One year ago today Miguel Sano was hitting .292/.391/.589 for the Twins to rank fifth among American League hitters in slugging percentage. Three weeks later, the 24-year-old third baseman made his first All-Star team, coming off the bench to produce the Midsummer Classic’s first run with an RBI single. Sano seemed well on his way to living up to the considerable hype as a former big-money international signing and longtime consensus top-25 prospect.
Since last year’s All-Star break Sano has hit .218/.289/.417, and if anything it’s looked even uglier than that. During that 11-month span he’s also suffered a season-ending leg injury that required offseason surgery to permanently insert a titanium rod, been the subject of a lengthy MLB investigation following sexual assault allegations, and received widespread criticism for his perceived lack of conditioning. And yesterday the Twins demoted Sano to the minors, sending him all the way down to Single-A.
Whenever an established major leaguer is demoted to Single-A rather than Triple-A or Double-A, it raises eyebrows and makes it easy to assume the move is somewhat punitive in nature. Twins officials deny that here, at least publicly, insisting they’re sending Sano to Fort Myers, Florida because it’s home to their spring training complex and year-round facilities in addition to their High-A affiliate. Fort Myers is basically the organization’s non-Minnesota headquarters, and the Twins often choose to send veteran players there to rehab injuries.
“We can do a lot of things with the facility we have there, around strength and conditioning and the work you can do from that side,” Twins chief baseball officer Derek Falvey told Phil Miller of the Minneapolis Star Tribune. “We felt like that was the most supportive environment for what we’re going to try to achieve.”
Of course, both things can be true. Sano’s struggles aren’t likely to be cured by a couple weeks facing Triple-A pitching, and if the Twins believe he needs the equivalent of a full system restore then Fort Myers is the best place for that—hot-take inducing “demoted to Single-A” headlines or not. None of which means the Twins aren’t frustrated with Sano, on and off the field. Sano, for his part, said all the right things when speaking to the media yesterday, doing a solid @dril impression with a nearly verbatim “I’m not mad, I’m happy” quote.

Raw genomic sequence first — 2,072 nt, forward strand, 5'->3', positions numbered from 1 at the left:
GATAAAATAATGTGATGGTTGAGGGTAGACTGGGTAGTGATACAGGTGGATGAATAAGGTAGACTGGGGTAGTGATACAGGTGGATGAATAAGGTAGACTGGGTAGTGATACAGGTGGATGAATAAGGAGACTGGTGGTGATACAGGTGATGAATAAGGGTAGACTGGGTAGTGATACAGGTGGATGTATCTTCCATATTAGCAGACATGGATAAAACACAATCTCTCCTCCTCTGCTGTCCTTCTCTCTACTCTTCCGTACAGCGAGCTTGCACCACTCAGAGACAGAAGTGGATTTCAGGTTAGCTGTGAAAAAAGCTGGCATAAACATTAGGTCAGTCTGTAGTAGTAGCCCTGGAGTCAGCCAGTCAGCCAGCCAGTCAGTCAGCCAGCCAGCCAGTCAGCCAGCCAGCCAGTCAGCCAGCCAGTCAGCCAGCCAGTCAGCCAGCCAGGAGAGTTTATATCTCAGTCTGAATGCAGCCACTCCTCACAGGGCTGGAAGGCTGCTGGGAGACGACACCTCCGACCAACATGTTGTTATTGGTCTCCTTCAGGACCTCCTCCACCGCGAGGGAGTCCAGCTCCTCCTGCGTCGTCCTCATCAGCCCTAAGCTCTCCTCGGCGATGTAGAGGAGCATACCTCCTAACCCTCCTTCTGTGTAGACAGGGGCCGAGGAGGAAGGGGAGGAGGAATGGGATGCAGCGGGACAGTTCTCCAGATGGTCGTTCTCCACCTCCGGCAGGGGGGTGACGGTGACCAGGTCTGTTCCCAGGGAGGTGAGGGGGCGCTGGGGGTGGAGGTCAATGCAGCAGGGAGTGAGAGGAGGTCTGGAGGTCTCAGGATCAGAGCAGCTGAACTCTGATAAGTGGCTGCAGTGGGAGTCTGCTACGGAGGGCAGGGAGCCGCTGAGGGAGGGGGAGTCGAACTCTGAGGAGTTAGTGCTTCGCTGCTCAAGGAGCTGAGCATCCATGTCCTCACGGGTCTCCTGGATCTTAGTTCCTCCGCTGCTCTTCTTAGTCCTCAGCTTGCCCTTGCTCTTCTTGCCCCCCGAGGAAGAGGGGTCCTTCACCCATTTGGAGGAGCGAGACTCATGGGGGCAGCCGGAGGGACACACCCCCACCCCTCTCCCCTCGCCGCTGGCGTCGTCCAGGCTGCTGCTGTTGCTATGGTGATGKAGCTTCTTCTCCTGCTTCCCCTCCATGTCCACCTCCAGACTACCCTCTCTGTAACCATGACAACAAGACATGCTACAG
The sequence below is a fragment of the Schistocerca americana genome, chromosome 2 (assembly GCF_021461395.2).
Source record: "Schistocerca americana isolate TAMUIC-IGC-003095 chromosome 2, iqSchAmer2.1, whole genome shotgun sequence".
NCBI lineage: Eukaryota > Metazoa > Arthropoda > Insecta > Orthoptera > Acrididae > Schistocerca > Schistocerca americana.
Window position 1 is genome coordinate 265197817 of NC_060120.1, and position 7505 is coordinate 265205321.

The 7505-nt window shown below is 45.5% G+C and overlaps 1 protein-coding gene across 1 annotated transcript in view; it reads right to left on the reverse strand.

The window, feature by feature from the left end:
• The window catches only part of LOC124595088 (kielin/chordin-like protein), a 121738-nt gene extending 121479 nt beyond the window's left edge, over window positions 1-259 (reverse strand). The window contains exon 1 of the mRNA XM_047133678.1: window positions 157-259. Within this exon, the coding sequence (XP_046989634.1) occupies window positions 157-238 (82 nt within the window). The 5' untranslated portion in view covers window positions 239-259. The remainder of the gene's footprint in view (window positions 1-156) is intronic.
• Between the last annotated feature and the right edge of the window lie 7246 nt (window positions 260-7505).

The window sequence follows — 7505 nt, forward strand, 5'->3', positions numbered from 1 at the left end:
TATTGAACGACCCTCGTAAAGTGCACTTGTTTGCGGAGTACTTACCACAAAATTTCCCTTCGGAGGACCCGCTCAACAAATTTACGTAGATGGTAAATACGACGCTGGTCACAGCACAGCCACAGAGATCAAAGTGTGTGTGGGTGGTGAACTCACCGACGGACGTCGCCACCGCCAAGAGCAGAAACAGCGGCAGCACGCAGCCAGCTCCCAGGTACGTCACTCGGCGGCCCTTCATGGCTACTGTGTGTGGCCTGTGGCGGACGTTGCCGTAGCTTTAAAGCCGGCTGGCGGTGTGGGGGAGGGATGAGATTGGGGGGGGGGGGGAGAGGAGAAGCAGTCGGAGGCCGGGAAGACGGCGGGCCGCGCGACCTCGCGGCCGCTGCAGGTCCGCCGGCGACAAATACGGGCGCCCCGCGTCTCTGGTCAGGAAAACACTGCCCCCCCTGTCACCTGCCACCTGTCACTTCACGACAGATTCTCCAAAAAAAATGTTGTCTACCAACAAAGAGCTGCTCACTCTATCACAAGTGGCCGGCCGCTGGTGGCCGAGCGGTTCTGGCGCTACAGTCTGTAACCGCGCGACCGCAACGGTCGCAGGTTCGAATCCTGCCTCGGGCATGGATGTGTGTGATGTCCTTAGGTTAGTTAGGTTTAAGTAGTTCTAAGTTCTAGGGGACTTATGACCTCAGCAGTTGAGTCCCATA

“Sano is fat” has become the go-to explanation for his struggles, but I continue to think that’s too simplistic and, ultimately, just not telling a full, accurate story. For one thing, last year’s leg injury was the result of a foul ball to the shin, which is something players in much better shape than Sano have struggled to come back from. Beyond that, Sano being huge is anything but a new development. He was huge when the Twins signed him in 2009, he was huge when he debuted in 2014, and he was huge when he made the All-Star team last year.
He certainly carries more weight on his 6-foot-4 frame than the Twins would like, and no one is going to argue that getting in better shape is a bad idea, but in terms of body types Sano hardly resembles Bartolo Colon, Pablo Sandoval, or even Twins teammate Lance Lynn. Baseball history is filled with huge and/or out-of-shape players having long, successful careers, and for each of those players their weight was inevitably blamed whenever they struggled or got hurt. If any fan base could understand that, it should be one that loved watching Kirby Puckett and Kent Hrbek, and one that hated losing David Ortiz.
It’s an easy target and not totally devoid of merit, but the notion that losing 25 pounds would cure what ails Sano strikes me as flawed. It would be great if a better diet and some cardio could get Sano back on track, but unfortunately for the Twins it’s probably not going to be that easy. Sano should make every effort to get in better shape, but for that to matter he also needs to show that he’s fully recovered from major leg surgery. Even to the untrained eye it’s clear that Sano has changed his batting stance and swing mechanics, relying less on his legs and more on his upper body. More than anything else, that seems to be what’s in need of rebuild from the ground up—literally.